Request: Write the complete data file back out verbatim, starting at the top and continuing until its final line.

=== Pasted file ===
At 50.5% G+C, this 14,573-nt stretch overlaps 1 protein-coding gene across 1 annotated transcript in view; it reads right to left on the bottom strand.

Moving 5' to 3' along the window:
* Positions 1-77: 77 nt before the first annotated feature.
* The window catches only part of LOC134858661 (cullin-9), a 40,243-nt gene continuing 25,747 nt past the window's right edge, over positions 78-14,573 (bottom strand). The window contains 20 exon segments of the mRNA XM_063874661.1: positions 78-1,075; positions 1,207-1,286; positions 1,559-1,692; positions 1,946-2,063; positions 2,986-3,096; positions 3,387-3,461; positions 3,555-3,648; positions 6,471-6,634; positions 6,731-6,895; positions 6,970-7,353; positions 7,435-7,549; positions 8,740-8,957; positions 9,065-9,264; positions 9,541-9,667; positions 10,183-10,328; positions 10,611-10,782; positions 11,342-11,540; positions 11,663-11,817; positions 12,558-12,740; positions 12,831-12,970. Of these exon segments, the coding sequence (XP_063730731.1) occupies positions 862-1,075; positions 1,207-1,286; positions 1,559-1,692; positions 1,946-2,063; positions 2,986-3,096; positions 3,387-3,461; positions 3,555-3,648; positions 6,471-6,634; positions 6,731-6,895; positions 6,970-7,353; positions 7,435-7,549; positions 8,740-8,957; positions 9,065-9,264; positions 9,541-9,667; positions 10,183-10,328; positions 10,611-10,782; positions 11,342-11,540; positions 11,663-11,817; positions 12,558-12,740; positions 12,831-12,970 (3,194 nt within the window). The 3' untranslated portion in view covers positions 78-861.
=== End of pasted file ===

At 50.5% G+C, this 14,573-nt stretch overlaps 1 protein-coding gene across 1 annotated transcript in view; it reads right to left on the bottom strand.

Moving 5' to 3' along the window:
* Positions 1-77: 77 nt before the first annotated feature.
* The window catches only part of LOC134858661 (cullin-9), a 40,243-nt gene continuing 25,747 nt past the window's right edge, over positions 78-14,573 (bottom strand). The window contains 20 exon segments of the mRNA XM_063874661.1: positions 78-1,075; positions 1,207-1,286; positions 1,559-1,692; positions 1,946-2,063; positions 2,986-3,096; positions 3,387-3,461; positions 3,555-3,648; positions 6,471-6,634; positions 6,731-6,895; positions 6,970-7,353; positions 7,435-7,549; positions 8,740-8,957; positions 9,065-9,264; positions 9,541-9,667; positions 10,183-10,328; positions 10,611-10,782; positions 11,342-11,540; positions 11,663-11,817; positions 12,558-12,740; positions 12,831-12,970. Of these exon segments, the coding sequence (XP_063730731.1) occupies positions 862-1,075; positions 1,207-1,286; positions 1,559-1,692; positions 1,946-2,063; positions 2,986-3,096; positions 3,387-3,461; positions 3,555-3,648; positions 6,471-6,634; positions 6,731-6,895; positions 6,970-7,353; positions 7,435-7,549; positions 8,740-8,957; positions 9,065-9,264; positions 9,541-9,667; positions 10,183-10,328; positions 10,611-10,782; positions 11,342-11,540; positions 11,663-11,817; positions 12,558-12,740; positions 12,831-12,970 (3,194 nt within the window). The 3' untranslated portion in view covers positions 78-861.